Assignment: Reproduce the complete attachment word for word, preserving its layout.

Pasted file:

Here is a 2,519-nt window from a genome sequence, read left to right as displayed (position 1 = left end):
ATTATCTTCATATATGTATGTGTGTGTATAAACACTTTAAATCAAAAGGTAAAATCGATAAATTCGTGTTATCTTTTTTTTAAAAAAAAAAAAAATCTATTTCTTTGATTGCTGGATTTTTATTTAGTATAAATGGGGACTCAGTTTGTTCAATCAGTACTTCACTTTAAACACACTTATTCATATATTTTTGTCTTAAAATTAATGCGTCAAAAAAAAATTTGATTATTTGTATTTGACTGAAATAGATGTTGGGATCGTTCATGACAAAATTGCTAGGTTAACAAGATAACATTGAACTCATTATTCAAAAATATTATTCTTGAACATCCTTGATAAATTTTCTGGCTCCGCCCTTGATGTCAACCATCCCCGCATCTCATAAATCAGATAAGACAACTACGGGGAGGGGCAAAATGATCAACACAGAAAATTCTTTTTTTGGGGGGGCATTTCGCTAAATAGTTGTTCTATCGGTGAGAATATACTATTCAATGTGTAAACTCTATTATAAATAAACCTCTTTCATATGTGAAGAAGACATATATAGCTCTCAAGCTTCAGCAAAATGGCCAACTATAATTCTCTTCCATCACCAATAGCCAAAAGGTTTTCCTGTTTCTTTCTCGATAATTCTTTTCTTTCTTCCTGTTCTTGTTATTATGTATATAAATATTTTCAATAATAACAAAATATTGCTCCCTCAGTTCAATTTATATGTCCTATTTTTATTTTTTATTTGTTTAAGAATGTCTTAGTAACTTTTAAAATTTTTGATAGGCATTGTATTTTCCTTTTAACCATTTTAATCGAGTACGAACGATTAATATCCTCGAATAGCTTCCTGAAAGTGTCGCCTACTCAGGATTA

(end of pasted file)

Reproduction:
Here is a 2,519-nt window from a genome sequence, read left to right as displayed (position 1 = left end):
ATTATCTTCATATATGTATGTGTGTGTATAAACACTTTAAATCAAAAGGTAAAATCGATAAATTCGTGTTATCTTTTTTTTAAAAAAAAAAAAAATCTATTTCTTTGATTGCTGGATTTTTATTTAGTATAAATGGGGACTCAGTTTGTTCAATCAGTACTTCACTTTAAACACACTTATTCATATATTTTTGTCTTAAAATTAATGCGTCAAAAAAAAATTTGATTATTTGTATTTGACTGAAATAGATGTTGGGATCGTTCATGACAAAATTGCTAGGTTAACAAGATAACATTGAACTCATTATTCAAAAATATTATTCTTGAACATCCTTGATAAATTTTCTGGCTCCGCCCTTGATGTCAACCATCCCCGCATCTCATAAATCAGATAAGACAACTACGGGGAGGGGCAAAATGATCAACACAGAAAATTCTTTTTTTGGGGGGGCATTTCGCTAAATAGTTGTTCTATCGGTGAGAATATACTATTCAATGTGTAAACTCTATTATAAATAAACCTCTTTCATATGTGAAGAAGACATATATAGCTCTCAAGCTTCAGCAAAATGGCCAACTATAATTCTCTTCCATCACCAATAGCCAAAAGGTTTTCCTGTTTCTTTCTCGATAATTCTTTTCTTTCTTCCTGTTCTTGTTATTATGTATATAAATATTTTCAATAATAACAAAATATTGCTCCCTCAGTTCAATTTATATGTCCTATTTTTATTTTTTATTTGTTTAAGAATGTCTTAGTAACTTTTAAAATTTTTGATAGGCATTGTATTTTCCTTTTAACCATTTTAATCGAGTACGAACGATTAATATCCTCGAATAGCTTCCTGAAAGTGTCGCCTACTCAGGATTA